During those years, CM Heunis got contracts to build Rhodes University’s theatre complex, the Pharmacy building, as well as for the conversion of the former Teachers’ Training College to the new Law and Education building.

Neels matriculated at PJ Olivier in 1968 and in 1970 enrolled at the University of the Free State to study Quantity Surveying. He joined his family in Grahamstown in 1979. Contracts included the fir restoration of the Observatory Museum, restoration of the Old Provost, the conversion of Federated Tibersin Hill Street to Maritime Motors and the conversion of a garage building in Hill Street into The Colcade.

The construction of Somerset Place began in 1986 – with three phases completed later.

Heunishof in Somerset Street. In between contracts, CM Heunis developed their own property portfolio in the 70s and 80s – many of them flats, named with family connections.

During lean periods, CM Heunis would continue doing their own developments, and Heunspan Flats, Heunishof and Uit & Tuis flats were built.

“For years we couldn’t make inroads at DSG,” Neels says. But in 1988 we won the tender for the new admin block and I don’t think one year has passed where we have not been involved in some work.”

“In 1985 my uncle Bobby Heunis started his own company in opposition to us: sad in a way, but in the long run, a blessing.”

In 1990, the two brothers also split their property portfolio.

Light and airy, the state-of-the art Arthur Cotton Design and Technology Centre at St Andrew’s College is one of CM Heunis’s more recent projects. Photo supplied

Two of their most creatively rewarding projects were Ntsika Secondary school and the Design and Technology Centre at St Andrew’s College – both of which Neels describes as state-of-the-art for their purposes.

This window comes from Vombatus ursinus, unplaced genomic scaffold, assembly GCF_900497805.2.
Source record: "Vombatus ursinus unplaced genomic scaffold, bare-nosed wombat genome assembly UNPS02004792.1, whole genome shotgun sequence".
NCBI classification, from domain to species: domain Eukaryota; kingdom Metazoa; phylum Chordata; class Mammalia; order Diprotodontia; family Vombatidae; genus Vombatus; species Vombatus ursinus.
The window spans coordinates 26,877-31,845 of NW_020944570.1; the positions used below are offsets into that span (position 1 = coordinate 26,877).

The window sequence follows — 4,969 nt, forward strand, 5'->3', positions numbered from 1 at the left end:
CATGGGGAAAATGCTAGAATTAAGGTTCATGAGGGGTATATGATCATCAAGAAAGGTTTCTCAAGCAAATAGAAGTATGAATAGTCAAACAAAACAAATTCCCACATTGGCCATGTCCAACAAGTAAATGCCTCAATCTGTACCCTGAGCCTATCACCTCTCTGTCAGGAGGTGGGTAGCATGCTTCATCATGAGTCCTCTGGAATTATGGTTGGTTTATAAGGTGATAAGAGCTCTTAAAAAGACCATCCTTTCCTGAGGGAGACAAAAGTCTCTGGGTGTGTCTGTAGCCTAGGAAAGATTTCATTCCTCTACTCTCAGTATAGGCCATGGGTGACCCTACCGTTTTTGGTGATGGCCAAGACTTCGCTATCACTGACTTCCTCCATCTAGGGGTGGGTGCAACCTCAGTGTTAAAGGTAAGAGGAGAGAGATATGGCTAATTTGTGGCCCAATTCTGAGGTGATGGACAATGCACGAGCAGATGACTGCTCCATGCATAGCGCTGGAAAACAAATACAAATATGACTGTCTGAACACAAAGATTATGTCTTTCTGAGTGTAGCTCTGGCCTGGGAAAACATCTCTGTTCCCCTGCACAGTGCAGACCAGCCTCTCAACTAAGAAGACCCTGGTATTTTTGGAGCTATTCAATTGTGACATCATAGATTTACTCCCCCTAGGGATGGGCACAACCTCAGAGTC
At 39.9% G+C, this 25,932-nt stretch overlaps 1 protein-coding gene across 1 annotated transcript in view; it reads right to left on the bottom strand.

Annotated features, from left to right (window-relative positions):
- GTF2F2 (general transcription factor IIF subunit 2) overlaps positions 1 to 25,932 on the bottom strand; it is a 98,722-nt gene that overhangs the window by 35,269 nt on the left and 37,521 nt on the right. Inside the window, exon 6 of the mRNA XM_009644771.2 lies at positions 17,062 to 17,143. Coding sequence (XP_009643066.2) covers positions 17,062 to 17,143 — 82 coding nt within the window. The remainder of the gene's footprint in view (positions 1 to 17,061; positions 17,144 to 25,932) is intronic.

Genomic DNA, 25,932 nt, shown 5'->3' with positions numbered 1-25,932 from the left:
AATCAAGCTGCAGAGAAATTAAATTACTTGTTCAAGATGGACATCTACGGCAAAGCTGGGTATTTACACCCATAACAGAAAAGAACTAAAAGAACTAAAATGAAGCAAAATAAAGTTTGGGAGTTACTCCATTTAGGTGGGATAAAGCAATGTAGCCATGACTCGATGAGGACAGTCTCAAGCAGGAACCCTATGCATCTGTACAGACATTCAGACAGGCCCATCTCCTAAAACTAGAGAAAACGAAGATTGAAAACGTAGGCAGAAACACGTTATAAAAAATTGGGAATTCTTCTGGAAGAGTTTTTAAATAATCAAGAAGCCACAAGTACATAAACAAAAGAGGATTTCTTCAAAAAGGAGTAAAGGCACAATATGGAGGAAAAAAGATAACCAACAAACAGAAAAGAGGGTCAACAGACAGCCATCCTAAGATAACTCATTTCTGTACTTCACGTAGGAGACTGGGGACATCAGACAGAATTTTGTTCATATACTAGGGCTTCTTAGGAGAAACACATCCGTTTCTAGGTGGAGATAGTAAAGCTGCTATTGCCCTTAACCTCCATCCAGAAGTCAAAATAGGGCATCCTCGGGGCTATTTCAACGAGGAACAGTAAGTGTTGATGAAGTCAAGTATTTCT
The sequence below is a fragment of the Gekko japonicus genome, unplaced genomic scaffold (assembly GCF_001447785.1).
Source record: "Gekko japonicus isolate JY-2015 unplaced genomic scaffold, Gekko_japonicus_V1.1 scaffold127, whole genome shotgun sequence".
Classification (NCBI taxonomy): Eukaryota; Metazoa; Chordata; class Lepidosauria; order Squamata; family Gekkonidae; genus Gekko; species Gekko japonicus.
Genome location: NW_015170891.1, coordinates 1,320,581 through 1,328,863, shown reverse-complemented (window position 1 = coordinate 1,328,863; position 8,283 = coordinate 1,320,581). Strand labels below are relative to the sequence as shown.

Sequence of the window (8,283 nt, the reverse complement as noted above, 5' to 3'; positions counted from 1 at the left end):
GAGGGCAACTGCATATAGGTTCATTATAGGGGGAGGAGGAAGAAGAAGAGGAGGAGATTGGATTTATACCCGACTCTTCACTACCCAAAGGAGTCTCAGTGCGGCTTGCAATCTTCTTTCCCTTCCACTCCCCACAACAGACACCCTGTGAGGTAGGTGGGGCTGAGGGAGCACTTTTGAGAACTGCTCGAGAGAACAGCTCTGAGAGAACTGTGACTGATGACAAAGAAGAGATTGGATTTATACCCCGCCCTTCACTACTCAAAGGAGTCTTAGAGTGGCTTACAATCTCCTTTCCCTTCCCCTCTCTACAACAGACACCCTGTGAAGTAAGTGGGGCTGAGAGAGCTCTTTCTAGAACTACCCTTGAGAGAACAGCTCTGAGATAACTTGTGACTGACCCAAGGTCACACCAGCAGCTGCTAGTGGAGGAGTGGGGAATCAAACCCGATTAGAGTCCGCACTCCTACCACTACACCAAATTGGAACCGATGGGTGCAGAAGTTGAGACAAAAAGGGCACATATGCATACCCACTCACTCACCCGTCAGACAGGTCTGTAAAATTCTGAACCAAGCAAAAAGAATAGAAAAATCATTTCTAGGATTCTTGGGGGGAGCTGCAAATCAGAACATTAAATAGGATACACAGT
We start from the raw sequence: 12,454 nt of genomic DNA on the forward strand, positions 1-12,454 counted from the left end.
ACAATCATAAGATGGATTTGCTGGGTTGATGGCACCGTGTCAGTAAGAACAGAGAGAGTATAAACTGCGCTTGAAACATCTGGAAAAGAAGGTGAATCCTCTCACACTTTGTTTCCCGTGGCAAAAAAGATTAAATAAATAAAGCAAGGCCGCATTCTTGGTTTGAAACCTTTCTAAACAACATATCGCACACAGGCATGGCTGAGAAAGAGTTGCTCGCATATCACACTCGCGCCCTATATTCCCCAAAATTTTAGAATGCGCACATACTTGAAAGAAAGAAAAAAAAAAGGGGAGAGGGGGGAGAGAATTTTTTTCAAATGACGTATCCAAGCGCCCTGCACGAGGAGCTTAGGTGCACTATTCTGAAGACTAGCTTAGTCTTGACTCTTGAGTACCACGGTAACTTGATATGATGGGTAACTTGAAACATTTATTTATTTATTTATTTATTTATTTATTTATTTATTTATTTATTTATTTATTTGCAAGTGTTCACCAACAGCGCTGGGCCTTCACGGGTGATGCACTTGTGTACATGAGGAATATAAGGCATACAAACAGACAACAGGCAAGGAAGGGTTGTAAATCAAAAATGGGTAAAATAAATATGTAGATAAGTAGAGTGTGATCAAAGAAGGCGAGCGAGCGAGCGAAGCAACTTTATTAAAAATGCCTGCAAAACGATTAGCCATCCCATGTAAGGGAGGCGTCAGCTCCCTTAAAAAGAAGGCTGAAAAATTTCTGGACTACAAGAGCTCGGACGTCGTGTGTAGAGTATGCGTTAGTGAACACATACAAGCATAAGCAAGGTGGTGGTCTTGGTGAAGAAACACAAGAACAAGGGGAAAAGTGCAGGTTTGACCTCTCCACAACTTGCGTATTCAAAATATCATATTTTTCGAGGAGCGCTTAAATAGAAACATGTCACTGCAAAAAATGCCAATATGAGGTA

The story of the fire at the Monument Theatre bears telling.

“On a misty Saturday in August/September 1994, we drove to PE. As we were driving past the Monument, we heard it had been gutted by fire.”

That evening, Neels received a call asking him if they could start cleaning up that Monday morning.

“I asked him to give me some time to think,” Neels says. Three days later, they were starting the job on a cost-plus basis.

“The devastation was overwhelming – and where do you start?”

But – “Ons skrik vir niks,” Neels says. Their work included lifting slabs, rebuilding the roof and spray cleaning the walls, all with the aim of making it ready to accommodate the Festival by July 1995.

Another post-fire reconstruction they undertook was Oxford Furnishers.

In 2003 they formed a Port Alfred branch and one of their first contracts was the construction of Guido’s on the beachfront. In Kenton, CM Heunis was involved in the construction of several luxury houses.

SAIAB – the National Research Foundation’s South African Institute for Aquatic Biodiversity – was built around the millennium.

The SAIAB building in Somerset Street, the upgrading of hostels at St Andrew’s College, residences and additions to the library at Rhodes University are among their more recent projects. “We normally pump 50 cubic metres of concrete a day,” Neels says. “Here we were pumping up to 180 a day at a cost of R2000 per cubic metre.”

The Eden Grove complex at Rhodes was designed to make a statement for the University at the turn of the century.

One of the most challenging projects was the Eden Grove complex at Rhodes University, put out to tender in 1998.

“This is the most complex structure that I have been involved in to date,” says Neels. “It was the first time that we worked with post tensioned concrete slabs. The roof with its wings was so complex that the architects constructed a model so we could understand the drawings.”

The building was an important statement for the university at the millennium, championed by vice-principal at the time, Mike Smout.

In 1999 the company formed a new branch in Port Alfred to service the growing need for multi-million luxury homes in Kenton-on-Sea, Bushman’s River area and the Port Alfred Marina development.

“Grahamstown has supported us since 1940,” Neels said to the gathering at the 80-year celebrations, expressing the hope that CM Heunis would survive and continue to grow with the town.

The business stayed in the family for three generations, covering a span of 79 years, until Neels decided to sell the company and begin his journey into retirement. The business was purchased with effect on 1 September 2016 by long-serving colleagues Brian Knight and Hain Ackerman.  Neels has stayed on as Financial Manager and Consultant, as well as a Non-Executive Member of the company.  He will be slowly withdrawing over the next few years as he retires fully.

Facebook Comments

About Author

Local journalism

Comments are closed.